Friday, March 19, 2021 12:00 PM
Moynihan Institute of Global Affairs
Center for European Studies presents
Italian Politics from Draghi
 to Draghi 
With Mario Draghi, Italy has a fresh unelected Prime Minister. Previously, economists such as Carlo Azeglio Ciampi (1993), Lamberto Dini (1995) and Mario Monti (2011) were asked to lead the government. Three out of these four economists were coming from the Bank of Italy. They had to carry out unpopular measures: cutting government expenditure and raising taxes to square the devastated public budget. Draghi is luckier: he has 210 Billion Euros from the EU Recovery Fund to spend.
How come has the Italian Parliament, elected in 2018 with populist political parties acquiring the majority of the seats, appointed a technocrat? What are the policies that Draghi is expected to implement? Will Italy continue to be managed by unelected statesmen?
Research Director at the Italian
National Research Council (CNR-IRPPS)
Professor of Innovation, Governance
and Public Policy at Birkbeck, University of London
Daniele Archibugi is a Research Director at the Italian National Research Council (CNR-IRPPS)
in Rome, and Professor of Innovation, Governance and Public Policy at the University of London, Birkbeck College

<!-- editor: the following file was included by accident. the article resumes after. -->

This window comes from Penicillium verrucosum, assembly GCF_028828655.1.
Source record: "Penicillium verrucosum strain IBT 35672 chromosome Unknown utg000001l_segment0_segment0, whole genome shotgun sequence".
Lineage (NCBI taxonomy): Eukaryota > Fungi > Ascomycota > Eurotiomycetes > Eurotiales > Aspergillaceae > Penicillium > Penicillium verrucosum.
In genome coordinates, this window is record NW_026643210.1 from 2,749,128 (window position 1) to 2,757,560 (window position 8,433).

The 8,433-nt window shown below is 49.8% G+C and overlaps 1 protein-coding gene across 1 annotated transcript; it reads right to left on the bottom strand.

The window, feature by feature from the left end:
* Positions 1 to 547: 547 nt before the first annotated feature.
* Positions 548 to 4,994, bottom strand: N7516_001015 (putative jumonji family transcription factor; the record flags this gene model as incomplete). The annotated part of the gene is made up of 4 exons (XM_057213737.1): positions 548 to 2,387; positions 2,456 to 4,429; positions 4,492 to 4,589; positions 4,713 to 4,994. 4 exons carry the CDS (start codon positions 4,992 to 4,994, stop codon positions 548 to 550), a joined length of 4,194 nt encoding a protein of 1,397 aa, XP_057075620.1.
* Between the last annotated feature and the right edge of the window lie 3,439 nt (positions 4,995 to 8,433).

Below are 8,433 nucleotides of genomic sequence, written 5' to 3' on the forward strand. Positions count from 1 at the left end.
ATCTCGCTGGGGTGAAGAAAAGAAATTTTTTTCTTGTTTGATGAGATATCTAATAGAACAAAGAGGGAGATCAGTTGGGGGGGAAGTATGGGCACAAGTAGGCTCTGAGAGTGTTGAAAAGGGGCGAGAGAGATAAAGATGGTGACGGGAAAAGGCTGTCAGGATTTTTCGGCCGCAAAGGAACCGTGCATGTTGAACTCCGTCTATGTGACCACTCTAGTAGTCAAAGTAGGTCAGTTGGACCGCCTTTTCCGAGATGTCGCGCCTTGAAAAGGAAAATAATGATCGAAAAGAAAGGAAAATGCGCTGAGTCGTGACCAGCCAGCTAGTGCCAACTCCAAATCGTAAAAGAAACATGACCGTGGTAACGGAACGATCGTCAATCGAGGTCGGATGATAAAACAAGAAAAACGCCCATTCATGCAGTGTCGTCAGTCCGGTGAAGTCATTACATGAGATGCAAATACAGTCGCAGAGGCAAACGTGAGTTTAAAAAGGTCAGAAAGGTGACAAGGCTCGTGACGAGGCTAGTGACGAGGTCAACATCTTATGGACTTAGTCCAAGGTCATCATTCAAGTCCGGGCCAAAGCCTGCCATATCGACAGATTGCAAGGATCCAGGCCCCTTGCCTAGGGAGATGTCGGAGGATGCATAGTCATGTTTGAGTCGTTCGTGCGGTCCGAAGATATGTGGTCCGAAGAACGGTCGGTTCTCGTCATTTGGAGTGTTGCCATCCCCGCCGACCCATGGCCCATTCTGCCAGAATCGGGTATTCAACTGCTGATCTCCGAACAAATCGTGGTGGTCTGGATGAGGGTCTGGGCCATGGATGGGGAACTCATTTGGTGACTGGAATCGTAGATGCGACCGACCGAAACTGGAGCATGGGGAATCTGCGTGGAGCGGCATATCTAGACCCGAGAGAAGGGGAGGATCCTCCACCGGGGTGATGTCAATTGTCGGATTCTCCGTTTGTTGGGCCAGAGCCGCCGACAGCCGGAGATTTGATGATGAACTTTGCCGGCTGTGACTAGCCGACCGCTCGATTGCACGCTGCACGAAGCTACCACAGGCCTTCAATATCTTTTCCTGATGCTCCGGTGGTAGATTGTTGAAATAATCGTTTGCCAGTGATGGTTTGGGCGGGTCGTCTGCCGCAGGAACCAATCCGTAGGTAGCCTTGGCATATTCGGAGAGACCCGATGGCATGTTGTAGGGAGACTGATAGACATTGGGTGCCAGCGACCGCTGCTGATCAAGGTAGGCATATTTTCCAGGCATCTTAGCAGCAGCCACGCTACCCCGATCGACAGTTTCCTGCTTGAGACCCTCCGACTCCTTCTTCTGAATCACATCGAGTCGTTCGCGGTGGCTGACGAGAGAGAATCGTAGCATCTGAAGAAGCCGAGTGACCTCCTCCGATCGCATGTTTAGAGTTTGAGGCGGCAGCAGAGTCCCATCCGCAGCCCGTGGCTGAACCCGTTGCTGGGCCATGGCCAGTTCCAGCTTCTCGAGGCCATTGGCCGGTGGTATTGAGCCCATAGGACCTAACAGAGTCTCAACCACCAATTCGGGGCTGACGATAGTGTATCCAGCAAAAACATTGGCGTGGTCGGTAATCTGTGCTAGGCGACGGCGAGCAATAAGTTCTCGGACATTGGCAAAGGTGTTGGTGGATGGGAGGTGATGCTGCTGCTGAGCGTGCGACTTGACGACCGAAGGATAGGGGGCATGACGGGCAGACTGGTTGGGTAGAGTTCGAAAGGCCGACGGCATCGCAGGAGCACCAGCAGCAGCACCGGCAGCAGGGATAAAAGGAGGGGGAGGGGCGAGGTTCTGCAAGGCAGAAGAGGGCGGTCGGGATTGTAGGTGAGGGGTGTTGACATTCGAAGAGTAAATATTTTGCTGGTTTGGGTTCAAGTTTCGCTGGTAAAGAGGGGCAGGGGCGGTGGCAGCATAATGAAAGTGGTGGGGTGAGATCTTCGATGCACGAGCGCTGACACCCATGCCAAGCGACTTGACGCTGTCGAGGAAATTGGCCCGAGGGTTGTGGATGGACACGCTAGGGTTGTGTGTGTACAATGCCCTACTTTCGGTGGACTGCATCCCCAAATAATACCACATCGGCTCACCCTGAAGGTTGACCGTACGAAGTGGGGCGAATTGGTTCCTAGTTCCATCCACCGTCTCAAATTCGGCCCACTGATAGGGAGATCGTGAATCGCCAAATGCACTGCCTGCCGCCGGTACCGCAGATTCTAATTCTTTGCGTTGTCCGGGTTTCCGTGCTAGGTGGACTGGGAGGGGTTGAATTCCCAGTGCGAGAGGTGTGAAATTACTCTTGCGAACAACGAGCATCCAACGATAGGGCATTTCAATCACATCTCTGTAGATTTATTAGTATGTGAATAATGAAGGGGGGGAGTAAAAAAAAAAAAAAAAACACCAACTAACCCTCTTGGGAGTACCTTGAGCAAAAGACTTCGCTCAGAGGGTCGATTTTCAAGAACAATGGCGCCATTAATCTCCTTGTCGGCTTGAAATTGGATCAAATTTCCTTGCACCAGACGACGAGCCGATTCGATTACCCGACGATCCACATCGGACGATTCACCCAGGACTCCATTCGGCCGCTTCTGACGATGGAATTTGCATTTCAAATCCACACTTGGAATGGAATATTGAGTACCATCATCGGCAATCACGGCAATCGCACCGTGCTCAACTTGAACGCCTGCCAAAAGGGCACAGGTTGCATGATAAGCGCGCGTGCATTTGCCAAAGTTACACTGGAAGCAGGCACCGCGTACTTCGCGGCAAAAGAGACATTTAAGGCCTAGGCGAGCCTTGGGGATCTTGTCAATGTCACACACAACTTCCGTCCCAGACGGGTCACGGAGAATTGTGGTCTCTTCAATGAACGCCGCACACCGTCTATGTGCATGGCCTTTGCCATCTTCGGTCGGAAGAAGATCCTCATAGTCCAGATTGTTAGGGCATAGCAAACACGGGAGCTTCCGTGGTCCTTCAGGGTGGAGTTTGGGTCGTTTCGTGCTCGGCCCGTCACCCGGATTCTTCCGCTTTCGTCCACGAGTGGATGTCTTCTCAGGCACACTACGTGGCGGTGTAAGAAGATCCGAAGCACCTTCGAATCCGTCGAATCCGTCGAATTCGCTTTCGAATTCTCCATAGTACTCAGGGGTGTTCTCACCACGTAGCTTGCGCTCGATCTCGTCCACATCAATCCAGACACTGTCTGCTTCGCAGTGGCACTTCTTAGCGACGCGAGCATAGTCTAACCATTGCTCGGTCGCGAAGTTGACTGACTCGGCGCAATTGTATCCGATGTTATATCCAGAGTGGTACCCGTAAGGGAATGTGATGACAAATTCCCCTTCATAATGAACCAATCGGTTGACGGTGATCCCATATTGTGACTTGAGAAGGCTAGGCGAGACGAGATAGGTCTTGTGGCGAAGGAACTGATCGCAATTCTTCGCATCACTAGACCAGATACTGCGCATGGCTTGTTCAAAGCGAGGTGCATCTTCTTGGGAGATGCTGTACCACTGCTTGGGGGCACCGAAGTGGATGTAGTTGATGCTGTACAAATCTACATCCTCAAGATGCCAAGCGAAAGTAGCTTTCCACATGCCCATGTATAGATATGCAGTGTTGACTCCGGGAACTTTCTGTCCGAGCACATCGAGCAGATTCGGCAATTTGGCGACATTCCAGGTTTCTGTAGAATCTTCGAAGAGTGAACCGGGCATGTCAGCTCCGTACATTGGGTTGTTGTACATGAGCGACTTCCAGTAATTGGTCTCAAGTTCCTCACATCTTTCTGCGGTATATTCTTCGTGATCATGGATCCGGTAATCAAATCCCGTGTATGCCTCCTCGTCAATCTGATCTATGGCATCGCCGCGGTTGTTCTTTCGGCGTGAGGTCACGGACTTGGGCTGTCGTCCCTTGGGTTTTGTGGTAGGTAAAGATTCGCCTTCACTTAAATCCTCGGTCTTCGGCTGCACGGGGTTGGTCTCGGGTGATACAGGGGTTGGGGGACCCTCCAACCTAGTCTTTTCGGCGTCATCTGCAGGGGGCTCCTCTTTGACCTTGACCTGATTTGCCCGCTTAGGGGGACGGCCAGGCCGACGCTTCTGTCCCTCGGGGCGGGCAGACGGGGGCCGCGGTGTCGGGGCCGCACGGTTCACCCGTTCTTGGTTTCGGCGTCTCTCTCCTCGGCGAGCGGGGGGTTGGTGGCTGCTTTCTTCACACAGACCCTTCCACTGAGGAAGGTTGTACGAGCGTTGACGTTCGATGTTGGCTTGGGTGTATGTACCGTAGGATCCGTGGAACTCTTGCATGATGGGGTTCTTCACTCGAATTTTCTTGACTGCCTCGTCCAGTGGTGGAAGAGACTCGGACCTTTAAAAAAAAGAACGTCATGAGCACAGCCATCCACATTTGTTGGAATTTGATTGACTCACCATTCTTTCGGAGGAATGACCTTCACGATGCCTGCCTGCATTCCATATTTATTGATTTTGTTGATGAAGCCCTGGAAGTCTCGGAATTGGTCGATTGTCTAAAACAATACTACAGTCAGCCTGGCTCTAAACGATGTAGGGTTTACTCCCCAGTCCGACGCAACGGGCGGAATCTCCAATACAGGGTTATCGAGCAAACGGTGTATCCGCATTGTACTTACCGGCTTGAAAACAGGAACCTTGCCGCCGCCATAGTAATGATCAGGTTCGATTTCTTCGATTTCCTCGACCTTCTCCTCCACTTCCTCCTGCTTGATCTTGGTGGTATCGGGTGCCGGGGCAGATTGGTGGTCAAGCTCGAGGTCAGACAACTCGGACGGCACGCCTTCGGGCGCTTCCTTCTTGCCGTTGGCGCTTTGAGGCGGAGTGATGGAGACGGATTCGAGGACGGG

. He works on the economics and policy of science, technology and innovation and on the political theory of international relations. He has worked at the Universities of Sussex, Cambridge, London School of Economics, Harvard and Rome LUISS and gave courses at the SWEFE University of Chengdu and at the Ritsumeikan University of Kyoto.
In the field of international political theory, with David Held he has advocated a cosmopolitan democracy (co-editing Cosmopolitan Democracy. An Agenda for a New World Order
, Polity Press, 1995; and Re-imagining Political Community. Studies in Cosmopolitan Democracy
, Polity, 1998; and authoring The Global Commonwealth of Citizens
, Princeton UP, 2008). He has also worked on a greater involvement of transnational citizens to counter-balance the power of governments in world politics (editing Debating Cosmopolitics
, Verso, 2003). His latest books are a critical assessment of international criminal justice (with Alice Pease, Crime and Global Justice. The Dynamics of International Punishment
, Polity, 2018) and a plea to shape the European citizenship strategy (with Ali Emre Benli, Claiming Citizenship Rights in Europe. Emerging Challenges and Political Agents
, Routledge, 2017).
Co-sponsored by the Italian Program
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